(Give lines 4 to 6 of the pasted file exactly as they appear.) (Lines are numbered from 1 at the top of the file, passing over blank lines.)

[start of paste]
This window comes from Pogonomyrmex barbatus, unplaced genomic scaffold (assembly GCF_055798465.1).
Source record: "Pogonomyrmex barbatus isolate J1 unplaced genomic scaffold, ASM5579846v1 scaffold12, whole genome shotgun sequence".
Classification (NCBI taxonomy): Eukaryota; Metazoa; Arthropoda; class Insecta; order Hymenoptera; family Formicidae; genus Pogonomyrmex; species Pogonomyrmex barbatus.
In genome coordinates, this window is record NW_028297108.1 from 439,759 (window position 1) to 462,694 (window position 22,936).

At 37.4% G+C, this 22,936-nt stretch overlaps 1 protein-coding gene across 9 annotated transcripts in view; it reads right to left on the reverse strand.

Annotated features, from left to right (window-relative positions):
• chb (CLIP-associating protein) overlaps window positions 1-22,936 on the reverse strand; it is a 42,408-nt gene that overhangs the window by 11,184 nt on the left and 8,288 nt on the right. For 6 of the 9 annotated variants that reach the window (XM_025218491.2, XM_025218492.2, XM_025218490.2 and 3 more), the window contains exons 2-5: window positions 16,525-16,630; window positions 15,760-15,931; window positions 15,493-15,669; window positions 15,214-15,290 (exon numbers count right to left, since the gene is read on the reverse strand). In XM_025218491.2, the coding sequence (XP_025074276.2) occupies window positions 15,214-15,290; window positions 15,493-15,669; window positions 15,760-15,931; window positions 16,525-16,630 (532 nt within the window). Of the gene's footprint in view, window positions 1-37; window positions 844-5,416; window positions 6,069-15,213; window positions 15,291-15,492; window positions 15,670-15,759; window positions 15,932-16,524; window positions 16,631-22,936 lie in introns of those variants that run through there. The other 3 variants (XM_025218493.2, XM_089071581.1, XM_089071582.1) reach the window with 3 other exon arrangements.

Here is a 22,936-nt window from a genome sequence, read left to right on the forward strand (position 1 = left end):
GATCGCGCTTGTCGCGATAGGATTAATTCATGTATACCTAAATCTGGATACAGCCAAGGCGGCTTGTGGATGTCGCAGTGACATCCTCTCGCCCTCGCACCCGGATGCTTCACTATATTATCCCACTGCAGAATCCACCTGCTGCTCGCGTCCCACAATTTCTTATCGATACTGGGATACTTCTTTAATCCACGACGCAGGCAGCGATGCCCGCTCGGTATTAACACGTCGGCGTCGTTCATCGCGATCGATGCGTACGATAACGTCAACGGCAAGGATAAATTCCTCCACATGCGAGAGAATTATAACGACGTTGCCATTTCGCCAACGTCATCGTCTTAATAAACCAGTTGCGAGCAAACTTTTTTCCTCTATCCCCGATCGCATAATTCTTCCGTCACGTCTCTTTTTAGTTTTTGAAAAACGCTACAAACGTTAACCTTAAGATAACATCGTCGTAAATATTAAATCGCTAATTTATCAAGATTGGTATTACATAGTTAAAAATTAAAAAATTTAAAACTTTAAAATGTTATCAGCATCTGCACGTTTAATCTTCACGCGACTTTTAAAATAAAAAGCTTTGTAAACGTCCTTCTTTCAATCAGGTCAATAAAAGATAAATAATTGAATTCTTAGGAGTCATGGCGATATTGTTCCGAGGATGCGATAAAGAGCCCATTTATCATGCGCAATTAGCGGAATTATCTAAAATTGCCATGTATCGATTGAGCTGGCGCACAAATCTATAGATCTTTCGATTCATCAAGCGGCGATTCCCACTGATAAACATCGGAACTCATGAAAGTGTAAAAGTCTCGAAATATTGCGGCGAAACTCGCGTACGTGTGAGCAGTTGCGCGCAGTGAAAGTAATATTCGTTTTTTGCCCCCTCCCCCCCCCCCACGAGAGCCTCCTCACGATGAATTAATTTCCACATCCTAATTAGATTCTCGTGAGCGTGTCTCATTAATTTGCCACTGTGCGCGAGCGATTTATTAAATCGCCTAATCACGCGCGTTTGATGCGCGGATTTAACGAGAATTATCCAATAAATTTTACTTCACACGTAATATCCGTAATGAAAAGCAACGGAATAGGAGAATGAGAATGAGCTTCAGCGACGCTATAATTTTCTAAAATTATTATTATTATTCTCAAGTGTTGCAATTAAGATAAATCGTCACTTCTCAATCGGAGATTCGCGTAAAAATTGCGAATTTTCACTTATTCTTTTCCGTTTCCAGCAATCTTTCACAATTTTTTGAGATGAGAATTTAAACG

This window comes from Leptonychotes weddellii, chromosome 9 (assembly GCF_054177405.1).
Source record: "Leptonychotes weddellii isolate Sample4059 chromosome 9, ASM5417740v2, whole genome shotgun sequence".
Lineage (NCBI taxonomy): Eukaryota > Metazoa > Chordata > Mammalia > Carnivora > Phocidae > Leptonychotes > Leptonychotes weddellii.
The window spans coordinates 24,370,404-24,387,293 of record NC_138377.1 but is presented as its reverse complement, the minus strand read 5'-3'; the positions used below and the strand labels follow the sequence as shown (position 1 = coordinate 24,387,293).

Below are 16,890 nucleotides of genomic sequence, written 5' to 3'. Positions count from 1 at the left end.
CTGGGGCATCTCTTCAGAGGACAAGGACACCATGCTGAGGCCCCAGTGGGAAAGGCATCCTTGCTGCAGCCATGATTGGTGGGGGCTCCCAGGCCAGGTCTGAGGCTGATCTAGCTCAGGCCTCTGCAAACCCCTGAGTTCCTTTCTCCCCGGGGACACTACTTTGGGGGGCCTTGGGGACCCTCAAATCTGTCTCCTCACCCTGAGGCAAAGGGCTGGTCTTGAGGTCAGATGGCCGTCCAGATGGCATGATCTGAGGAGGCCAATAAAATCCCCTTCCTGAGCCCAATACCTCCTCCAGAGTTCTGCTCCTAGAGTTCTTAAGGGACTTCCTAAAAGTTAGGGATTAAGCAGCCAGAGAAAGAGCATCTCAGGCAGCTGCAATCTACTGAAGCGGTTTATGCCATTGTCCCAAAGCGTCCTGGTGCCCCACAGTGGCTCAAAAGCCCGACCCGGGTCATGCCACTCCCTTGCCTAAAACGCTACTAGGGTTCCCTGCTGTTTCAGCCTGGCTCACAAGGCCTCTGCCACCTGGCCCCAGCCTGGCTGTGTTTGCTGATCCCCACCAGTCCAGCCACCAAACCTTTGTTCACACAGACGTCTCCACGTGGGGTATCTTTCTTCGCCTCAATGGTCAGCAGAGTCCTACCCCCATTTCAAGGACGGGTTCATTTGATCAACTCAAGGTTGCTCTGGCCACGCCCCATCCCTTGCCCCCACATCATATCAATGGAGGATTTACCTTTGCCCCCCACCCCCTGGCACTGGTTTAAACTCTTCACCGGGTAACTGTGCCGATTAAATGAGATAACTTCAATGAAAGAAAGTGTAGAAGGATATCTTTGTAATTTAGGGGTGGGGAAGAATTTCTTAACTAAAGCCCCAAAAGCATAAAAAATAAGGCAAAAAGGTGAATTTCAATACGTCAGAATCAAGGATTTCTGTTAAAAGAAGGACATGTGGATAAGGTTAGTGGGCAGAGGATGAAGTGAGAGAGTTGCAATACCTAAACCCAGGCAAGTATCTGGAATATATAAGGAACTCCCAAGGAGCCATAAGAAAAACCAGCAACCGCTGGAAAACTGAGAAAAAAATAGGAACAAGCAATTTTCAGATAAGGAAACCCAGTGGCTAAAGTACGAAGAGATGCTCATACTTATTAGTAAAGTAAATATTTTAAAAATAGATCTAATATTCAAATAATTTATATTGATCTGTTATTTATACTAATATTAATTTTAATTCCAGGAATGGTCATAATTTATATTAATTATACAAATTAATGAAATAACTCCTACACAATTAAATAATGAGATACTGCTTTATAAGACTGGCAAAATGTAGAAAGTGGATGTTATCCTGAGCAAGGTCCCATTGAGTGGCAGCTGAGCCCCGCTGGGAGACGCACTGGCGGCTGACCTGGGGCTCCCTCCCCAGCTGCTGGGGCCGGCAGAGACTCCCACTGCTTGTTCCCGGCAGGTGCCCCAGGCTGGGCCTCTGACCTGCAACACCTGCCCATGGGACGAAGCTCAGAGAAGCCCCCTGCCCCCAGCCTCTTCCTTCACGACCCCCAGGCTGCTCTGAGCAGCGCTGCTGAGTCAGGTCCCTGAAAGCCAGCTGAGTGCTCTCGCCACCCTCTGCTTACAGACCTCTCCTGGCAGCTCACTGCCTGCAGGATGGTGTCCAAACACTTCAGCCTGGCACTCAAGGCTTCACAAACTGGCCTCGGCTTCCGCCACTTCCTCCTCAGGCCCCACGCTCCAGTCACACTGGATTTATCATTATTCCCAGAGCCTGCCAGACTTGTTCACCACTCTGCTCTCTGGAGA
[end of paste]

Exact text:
In genome coordinates, this window is record NW_028297108.1 from 439,759 (window position 1) to 462,694 (window position 22,936).

At 37.4% G+C, this 22,936-nt stretch overlaps 1 protein-coding gene across 9 annotated transcripts in view; it reads right to left on the reverse strand.

Annotated features, from left to right (window-relative positions):